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The Invisibility of Ethnography


What are ethnography’s doings? I mean, really, how do you describe what exactly an ethnographer does? S/he watches people? Explains people’s feelings? Translates cultural ideas into concrete stuff? I’ve come up with some interesting ways that work for me to describe my work, but it still requires context and to a person who has never worked with an ethnographer before, it’s not always clear.

Heller Communication writes about the invisibility of socially innovative design.

Design for social innovation begins with the design of conversations themselves – it requires treating a conversation with the same care, and the same planning, that would be appropriate for the design of a product. Conversation starts everything – and yet we rarely think of them as an opportunity for design. This is not only the most important, upstream part of the systems that we need to change, it’s the fastest way for a designer to become a vital part of a strategic initiative. It’s where things begin, and where the most important things are decided.

On the hard side, it doesn’t provide much of a portfolio. Nothing to enter into design competitions, few samples to put on your website, harder to explain at a cocktail party just what it is that you do. In fact, most of the invisible things you’ll be designing are private and sensitive to CEOs and leaders of all types of organizations. You can’t even talk about them. This can be a tough shift for designers who are loathe to give up the artifacts of their work. Of course it doesn’t mean that you won’t design any artifacts, it only means that they will be the last thing you design, not the first.Read More… The Invisibility of Ethnography

Welcome to Oscar Grant Plaza


A couple weeks ago I woke up at five in the morning to what sounded like a battalion of helicopters overhead. It was not the first time. Whenever there’s been a protest in my downtown/uptown Oakland neighborhood following a new development in the Oscar Grant case, out come the helicopters and police.

I figured it was Occupy Oakland being raided since there had been rumors the police would come early in the morning, and I went outside to look around. The streets were barricaded for blocks, and there was no way to see what was going on inside.

When I returned later, the plaza was still barricaded and guarded by a line of police in riot gear. Occupy Oakland protesters were amassed outside the barricades, some sitting on the sidewalk with backpacks and sleeping bags. I wondered if they were planning to move back in, if they had somewhere else to go, and how they saw the space of the plaza they had inhabited. I went home and came back with some markers and paper, hoping that some protesters would be interested in drawing pictures of Oscar Grant Plaza (the name Occupy Oakland gave to Frank Ogawa Plaza when they moved in) or maybe of Oscar Grant — something to capture the place they had created.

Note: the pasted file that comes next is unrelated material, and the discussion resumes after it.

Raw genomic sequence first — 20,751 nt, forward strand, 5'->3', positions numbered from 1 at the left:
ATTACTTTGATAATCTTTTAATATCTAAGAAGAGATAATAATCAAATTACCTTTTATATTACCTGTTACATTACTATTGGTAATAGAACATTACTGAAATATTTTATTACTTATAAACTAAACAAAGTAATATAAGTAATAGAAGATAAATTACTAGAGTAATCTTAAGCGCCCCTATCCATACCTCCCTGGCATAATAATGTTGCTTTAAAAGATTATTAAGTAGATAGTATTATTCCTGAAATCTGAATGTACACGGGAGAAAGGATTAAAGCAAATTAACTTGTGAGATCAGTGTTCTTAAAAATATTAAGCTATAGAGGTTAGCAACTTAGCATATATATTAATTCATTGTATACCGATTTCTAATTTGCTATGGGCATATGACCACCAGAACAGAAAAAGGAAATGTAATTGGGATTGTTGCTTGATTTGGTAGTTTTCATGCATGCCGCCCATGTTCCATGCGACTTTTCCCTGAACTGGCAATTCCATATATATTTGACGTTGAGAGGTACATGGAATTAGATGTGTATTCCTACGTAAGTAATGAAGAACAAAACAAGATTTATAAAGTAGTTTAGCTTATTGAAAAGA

The drawings people did of Oscar Grant Plaza, especially, got me thinking about place and space in the sense that Harrison & Dourish describe in this piece (pdf)[1]. In their terms, space is an opportunity or collection of affordances. Place, meanwhile is:

generally a space with something added—social meaning, convention, cultural understandings about role, function and nature and so on. The sense of place transforms the space. (p. 3)

The place Oscar Grant Plaza was before the raid — a space with something added — looked like this to one of the Occupy Oakland protesters, Luka:

Drawing of the Occupy Oakland encampment Oscar Grant Plaza before the raid

Before Police @ Oscar Grant Plaza ~ Drawing by Luka

Read More… Welcome to Oscar Grant Plaza

An example of why culture and design matter for the user – it’s in the details


An Xiao Mina’s latest post about seat numbers in China is a great example of how design that attempts to understand the user’s world matters. She explains in her post why there is no 12E in this photo:

Contrary to intuition for English speakers, seats 12F and 12D are next to each other on the train. Why no 12E? After some time, I realized it’s because the letter E sounds like the number 1 in Chinese.

Without awareness of how the letter E sounds in this context, any designer (Chinese speaking or non-Chinese speaking) could easily overlook this very minor detail that would great confusion for a person who is looking for their seat.

Minimizing unintentional confusion in design requires attention to the details. This is why ethnography and user studies are important.

New geographies


xkcd’s Updated Map of Online Communities

I arrived in Nairobi last night after an absence of about five years. As I left the plane through the walkway, I took a deep breath and inhaled the familiar southern African smell that I always miss so much living in America. I walked through to customs and baggage claim and to my taxi and hotel and became aware of all the things I was noticing: my slight frustration at the absence of instructions about which line to stand in at the immigration hall; the fact that there was not enough room for my place of birth in the immigration paperwork; the fact that, in stark contrast to the Amsterdam Schiphol Airport that I had come from, this airport seems not to have changed in a decade or so.

I noticed how long we had to wait for our bags to come through, the nationalities of the people coming here, how closely they stood next to one another. And my driver, patiently waiting for me, familiar sign in hand. On the car ride to the hotel, I looked at billboards and noticed what was being advertised and who was being represented, the state of repair of the roads and the roadside flowers and how people drive and the smells of food and industry and bodies.

Read More… New geographies